The EHE Rare Cancer Charity (UK) will continue to publish details of the research scientists it supports with grants to fund research into EHE. Currently, we are focused on funding the international EHE research programme led by Dr Brian Rubin, as well as individual projects that are identified and confirmed by the Charity’s Research and Medical Advisory Team to be of value in progressing our understanding of EHE. Details and links to relevant information about these researchers are provided below.
Dr Brian Rubin
Dr Rubin initiated and leads the only coordinated and collaborative research programme into EHE of which the EHE sister foundations/charities are aware. Dr Rubin is certified in anatomic pathology by the American Board of Pathology. He specializes in the diagnosis of diseases of bone and soft tissue and is an expert in the diagnosis of sarcomas. His areas of special interest include bone and soft tissue pathology, cancer genetics and targeted cancer therapies.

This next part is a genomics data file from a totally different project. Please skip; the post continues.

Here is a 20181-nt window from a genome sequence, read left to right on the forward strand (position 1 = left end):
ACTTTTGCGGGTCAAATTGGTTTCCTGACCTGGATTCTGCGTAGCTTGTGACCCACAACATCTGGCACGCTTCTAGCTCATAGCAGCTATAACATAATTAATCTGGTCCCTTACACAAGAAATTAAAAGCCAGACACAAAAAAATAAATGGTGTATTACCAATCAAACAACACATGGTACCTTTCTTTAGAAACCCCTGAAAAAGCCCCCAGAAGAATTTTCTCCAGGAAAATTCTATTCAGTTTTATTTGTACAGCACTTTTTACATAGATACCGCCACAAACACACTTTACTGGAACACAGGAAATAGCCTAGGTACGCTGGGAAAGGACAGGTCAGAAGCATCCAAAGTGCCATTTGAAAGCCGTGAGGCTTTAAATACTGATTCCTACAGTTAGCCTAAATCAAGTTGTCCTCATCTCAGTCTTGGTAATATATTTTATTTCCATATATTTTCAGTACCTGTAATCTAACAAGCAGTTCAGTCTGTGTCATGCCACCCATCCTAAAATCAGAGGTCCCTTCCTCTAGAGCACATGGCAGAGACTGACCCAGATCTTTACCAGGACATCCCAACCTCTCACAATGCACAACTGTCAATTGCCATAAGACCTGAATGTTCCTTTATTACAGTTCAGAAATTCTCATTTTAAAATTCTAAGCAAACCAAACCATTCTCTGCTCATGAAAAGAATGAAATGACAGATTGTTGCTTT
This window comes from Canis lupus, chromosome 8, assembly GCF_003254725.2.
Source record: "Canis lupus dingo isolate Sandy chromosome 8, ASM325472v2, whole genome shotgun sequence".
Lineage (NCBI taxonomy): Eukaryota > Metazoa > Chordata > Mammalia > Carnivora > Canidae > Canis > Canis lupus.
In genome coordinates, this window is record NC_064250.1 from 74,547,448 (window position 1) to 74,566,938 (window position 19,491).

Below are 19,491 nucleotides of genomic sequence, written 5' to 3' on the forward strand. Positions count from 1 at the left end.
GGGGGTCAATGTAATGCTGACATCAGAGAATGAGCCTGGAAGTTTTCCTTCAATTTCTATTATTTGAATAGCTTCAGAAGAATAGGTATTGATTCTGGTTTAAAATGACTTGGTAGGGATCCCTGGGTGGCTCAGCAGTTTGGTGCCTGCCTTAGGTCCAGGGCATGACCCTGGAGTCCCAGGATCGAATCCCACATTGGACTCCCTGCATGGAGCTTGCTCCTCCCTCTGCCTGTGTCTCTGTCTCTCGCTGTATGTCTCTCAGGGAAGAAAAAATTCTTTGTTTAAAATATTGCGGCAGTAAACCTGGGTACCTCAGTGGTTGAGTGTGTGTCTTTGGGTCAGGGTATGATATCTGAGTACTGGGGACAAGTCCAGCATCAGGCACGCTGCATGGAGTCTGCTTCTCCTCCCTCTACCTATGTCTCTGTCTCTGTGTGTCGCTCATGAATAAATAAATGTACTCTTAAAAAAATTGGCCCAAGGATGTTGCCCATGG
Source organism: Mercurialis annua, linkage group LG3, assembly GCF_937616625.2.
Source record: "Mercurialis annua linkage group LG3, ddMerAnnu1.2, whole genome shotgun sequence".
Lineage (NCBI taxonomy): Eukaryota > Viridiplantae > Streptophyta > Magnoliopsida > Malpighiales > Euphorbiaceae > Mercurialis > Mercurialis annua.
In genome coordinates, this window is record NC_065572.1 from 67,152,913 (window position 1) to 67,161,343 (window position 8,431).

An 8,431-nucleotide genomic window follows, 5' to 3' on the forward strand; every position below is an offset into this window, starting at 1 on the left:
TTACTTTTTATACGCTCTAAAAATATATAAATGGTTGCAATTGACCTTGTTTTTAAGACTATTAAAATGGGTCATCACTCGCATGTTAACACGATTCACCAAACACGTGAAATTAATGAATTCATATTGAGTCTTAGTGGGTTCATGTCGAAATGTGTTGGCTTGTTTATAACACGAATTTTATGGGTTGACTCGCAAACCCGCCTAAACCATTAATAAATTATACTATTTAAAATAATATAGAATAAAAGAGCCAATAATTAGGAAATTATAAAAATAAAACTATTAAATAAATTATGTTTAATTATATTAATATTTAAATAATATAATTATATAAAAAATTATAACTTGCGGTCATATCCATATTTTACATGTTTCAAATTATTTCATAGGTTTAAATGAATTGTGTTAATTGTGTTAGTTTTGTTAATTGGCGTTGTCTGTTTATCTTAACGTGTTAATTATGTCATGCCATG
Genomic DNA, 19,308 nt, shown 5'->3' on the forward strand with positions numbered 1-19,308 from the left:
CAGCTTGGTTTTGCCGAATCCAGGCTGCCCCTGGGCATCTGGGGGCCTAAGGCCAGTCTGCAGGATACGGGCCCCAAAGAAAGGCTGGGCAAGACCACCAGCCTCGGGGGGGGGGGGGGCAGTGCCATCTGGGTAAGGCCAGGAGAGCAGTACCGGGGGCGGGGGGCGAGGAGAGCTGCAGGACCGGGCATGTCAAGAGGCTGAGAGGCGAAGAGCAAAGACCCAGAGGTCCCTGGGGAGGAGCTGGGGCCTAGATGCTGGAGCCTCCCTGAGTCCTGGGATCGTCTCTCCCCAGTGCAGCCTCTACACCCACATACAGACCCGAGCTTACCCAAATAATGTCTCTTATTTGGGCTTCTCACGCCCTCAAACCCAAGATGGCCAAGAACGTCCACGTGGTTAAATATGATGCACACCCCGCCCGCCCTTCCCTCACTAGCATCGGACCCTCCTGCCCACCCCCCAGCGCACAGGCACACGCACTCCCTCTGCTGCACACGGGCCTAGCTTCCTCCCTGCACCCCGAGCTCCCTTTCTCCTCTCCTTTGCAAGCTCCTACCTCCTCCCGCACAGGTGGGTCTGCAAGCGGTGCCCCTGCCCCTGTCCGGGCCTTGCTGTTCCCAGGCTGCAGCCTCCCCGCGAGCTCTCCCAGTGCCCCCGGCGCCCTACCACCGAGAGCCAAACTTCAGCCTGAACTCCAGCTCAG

Dr Rubin is a member of the Anatomic Pathology Department of the Cleveland Clinic. He currently holds the following positions; Professor and Chair of Pathology; Director, Soft Tissue Pathology; Director, Bone and Soft Tissue Pathology Fellowship Program, at the Robert J. Tomsich Pathology & Laboratory Medicine Institute and Department of Cancer Biology Cleveland Clinic and Lerner Research Institute. He is a member of: the International Society of Bone and Soft Tissue Pathology; the College of American Pathologists; the Connective Tissue Oncology Society; the United States and Canadian Academy of Pathology and the American Association for the Advancement of Science.
If your medical team wish to contact Dr Rubin, he can be contacted through his email address at email@example.com
For information about Dr Rubin’s EHE research, please go to the PROGRAMME DETAILS page within this section of the website.
Dr John Lamar